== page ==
This year in November, Pope Francis will visit Japan. Like Pope John Paul II, I heard that Pope Francis will visit Hiroshima and Nagasaki and make an appeal for peace. Let’s take this opportunity to learn about the current Pope’s teachings about peace beforehand.
I. Apostolic Exhortation Evangelii Gaudium (English: The Joy of the Gospel), 2013
This is an important piece of writing that was published when Pope Francis became pope. Inside Chapter Four: The Social Dimension of Evangelization is the section, “III. The common good and peace in society”.
“Peace in society cannot be understood as pacification or the mere absence of violence resulting from the domination of one part of society over others. Nor does true peace act as a pretext for justifying a social structure which silences or appeases the poor, so that the more affluent can placidly support their lifestyle while others have to make do as they can.” (EG218)
“In the end, a peace which is not the result of integral development will be doomed; it will always spawn new conflicts and various forms of violence.” (EG219)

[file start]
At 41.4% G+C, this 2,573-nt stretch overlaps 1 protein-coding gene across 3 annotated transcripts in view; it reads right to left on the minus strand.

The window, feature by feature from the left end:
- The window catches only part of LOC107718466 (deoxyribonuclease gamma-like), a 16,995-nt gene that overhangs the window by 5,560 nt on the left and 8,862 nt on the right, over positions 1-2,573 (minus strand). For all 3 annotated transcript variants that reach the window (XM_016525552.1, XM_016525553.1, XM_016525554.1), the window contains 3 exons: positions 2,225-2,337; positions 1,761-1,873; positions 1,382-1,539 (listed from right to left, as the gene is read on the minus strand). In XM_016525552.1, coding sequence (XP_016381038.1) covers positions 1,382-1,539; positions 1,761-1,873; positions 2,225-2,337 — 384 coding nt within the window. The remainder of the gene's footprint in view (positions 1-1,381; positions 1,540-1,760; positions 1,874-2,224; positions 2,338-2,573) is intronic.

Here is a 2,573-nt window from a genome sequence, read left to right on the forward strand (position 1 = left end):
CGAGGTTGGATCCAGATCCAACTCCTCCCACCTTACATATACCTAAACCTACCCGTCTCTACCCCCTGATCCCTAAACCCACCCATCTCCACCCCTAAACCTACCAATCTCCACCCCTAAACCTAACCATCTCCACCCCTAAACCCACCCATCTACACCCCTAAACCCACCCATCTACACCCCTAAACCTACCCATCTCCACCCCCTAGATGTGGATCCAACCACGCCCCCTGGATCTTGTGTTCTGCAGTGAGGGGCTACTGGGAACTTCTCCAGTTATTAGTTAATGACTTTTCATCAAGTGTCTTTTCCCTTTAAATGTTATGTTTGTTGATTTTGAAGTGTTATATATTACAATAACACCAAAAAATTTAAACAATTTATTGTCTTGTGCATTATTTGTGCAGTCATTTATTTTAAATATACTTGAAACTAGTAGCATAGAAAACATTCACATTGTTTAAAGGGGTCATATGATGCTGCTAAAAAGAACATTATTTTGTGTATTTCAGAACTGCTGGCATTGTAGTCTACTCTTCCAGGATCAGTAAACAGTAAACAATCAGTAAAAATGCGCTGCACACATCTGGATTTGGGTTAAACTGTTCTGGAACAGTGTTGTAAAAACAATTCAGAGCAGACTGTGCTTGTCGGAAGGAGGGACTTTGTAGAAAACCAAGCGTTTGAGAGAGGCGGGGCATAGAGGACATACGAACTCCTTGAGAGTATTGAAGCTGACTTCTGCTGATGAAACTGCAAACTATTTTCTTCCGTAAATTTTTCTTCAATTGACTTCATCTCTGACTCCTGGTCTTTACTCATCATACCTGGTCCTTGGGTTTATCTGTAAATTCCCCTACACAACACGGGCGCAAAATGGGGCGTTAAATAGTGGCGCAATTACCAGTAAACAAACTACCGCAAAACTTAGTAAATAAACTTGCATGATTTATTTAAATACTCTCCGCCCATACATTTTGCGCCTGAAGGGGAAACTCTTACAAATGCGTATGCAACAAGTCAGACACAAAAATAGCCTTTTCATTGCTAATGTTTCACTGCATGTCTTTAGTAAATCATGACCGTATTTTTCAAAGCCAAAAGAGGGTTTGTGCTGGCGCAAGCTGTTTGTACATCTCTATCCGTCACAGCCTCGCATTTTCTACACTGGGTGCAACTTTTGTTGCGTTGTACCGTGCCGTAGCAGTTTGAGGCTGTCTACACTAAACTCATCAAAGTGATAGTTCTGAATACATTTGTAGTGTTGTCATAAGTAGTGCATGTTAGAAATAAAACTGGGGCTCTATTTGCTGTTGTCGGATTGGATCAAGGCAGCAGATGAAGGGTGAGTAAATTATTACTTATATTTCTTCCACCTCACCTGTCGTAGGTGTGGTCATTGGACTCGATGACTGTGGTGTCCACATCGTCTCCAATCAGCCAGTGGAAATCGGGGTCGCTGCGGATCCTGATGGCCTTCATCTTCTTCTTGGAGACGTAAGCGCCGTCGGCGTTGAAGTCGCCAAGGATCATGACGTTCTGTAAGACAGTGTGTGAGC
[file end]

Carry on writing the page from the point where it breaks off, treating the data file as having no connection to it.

Here, peace does not mean simply a state without war, but emphasizes that peace is built in the midst of all people wanting development (happiness) in various areas. The importance of participating in politics as an important duty of citizens is also pointed out. “Let us not forget that ‘responsible citizenship is a virtue, and participation in political life is a moral obligation’.” (EG220)
Furthermore, four principles are mentioned about the progress of building people in peace, justice and fraternal love. The four principles are: Time is greater than space, unity prevails over conflict, realities are more important than ideas, and the whole is greater than the part (EG221). In particular, let’s think about the first principle here.
II. About the Principle, “Time is Greater than Space”
“This principle enables us to work slowly but surely, without being obsessed with immediate results. It helps us patiently to endure difficult and adverse situations, or inevitable changes in our plans.”
“Giving priority to space means madly attempting to keep everything together in the present, trying to possess all the spaces of power and of self-assertion; it is to crystallize processes and presume to hold them back.”
“Giving priority to time means being concerned about initiating processes rather than possessing spaces.” (EG223)
Basically, we should not try to solve problems at once, but take the time to have many discussions and develop mutual understanding for peace. This is because when we look at problems spatially, we tend to rely on military force when we want to solve problems quickly.